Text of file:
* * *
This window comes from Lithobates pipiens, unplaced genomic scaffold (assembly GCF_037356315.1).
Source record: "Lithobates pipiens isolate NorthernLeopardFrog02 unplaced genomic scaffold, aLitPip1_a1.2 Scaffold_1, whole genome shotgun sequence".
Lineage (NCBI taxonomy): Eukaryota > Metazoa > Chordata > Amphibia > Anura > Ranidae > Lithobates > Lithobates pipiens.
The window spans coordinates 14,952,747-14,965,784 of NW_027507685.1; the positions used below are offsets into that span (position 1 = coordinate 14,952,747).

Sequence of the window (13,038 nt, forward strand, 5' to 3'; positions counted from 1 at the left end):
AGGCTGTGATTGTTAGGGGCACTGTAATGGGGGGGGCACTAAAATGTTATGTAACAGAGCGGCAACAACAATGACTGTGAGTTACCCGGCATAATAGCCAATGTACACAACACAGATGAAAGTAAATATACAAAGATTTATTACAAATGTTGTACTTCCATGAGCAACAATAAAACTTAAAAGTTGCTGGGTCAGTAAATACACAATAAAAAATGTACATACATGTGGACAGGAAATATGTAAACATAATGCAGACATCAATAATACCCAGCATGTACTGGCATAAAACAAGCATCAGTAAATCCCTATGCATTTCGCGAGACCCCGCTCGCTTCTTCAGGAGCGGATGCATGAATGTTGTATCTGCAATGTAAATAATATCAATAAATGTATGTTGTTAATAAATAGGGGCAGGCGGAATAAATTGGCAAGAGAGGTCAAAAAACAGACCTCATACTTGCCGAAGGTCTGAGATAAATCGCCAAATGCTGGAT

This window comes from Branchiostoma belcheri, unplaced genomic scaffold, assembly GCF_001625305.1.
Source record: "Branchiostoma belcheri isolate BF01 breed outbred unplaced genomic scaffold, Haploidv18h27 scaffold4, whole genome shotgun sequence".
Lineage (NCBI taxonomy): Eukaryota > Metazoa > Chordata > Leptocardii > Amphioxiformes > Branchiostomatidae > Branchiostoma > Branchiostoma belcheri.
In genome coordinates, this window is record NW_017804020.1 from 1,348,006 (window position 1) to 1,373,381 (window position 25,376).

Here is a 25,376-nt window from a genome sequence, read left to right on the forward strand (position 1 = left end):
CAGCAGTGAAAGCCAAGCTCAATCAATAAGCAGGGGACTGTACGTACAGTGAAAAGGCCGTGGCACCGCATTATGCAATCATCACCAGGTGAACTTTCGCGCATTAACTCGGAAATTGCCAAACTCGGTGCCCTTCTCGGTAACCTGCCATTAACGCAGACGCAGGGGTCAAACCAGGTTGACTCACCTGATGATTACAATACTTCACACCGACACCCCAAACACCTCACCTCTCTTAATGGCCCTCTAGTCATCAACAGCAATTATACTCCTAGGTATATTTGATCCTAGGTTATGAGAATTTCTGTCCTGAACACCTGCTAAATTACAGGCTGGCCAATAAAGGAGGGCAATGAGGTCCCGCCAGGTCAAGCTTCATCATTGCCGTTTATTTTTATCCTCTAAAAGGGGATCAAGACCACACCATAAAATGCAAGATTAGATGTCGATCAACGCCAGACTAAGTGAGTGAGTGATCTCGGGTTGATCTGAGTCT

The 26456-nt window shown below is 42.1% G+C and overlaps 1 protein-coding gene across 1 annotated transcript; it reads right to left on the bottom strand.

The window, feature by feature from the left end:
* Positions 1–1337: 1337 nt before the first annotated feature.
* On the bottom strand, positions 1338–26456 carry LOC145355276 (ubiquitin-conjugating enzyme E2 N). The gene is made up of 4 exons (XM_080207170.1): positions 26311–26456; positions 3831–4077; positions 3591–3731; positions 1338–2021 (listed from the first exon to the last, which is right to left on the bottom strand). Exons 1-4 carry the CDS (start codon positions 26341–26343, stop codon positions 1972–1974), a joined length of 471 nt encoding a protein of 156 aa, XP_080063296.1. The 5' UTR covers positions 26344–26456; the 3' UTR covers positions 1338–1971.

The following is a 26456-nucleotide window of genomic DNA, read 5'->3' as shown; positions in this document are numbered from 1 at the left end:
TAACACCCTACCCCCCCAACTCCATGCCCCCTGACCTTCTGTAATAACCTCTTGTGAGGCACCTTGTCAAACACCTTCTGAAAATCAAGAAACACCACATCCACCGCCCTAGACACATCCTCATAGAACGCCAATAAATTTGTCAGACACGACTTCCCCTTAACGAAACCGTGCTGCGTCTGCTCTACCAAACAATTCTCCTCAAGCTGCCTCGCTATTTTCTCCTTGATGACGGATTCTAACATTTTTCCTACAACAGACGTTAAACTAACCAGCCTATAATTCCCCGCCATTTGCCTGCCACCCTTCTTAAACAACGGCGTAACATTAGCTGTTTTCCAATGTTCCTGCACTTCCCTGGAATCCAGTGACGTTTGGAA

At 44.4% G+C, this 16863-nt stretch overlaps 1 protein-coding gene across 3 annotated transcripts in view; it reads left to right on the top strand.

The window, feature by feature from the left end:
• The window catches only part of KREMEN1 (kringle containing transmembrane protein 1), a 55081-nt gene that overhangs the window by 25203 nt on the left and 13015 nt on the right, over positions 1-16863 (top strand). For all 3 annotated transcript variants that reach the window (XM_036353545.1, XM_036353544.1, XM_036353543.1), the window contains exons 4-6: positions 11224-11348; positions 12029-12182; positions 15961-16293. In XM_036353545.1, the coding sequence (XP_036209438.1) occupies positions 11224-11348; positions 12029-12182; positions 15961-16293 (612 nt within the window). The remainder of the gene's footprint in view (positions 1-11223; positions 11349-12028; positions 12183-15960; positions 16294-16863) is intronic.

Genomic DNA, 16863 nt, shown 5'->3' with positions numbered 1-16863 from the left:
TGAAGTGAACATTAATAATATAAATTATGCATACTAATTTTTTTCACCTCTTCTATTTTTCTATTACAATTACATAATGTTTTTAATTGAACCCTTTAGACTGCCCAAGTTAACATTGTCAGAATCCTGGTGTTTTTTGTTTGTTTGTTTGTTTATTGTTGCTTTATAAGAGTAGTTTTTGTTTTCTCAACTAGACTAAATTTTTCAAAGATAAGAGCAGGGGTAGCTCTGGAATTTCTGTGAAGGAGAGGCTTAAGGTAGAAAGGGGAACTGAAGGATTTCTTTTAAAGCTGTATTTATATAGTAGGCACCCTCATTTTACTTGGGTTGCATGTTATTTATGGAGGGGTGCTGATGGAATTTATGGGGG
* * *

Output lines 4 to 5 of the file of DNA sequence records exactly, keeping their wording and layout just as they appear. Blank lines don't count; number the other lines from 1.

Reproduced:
The window spans coordinates 14,952,747-14,965,784 of NW_027507685.1; the positions used below are offsets into that span (position 1 = coordinate 14,952,747).

Sequence of the window (13,038 nt, forward strand, 5' to 3'; positions counted from 1 at the left end):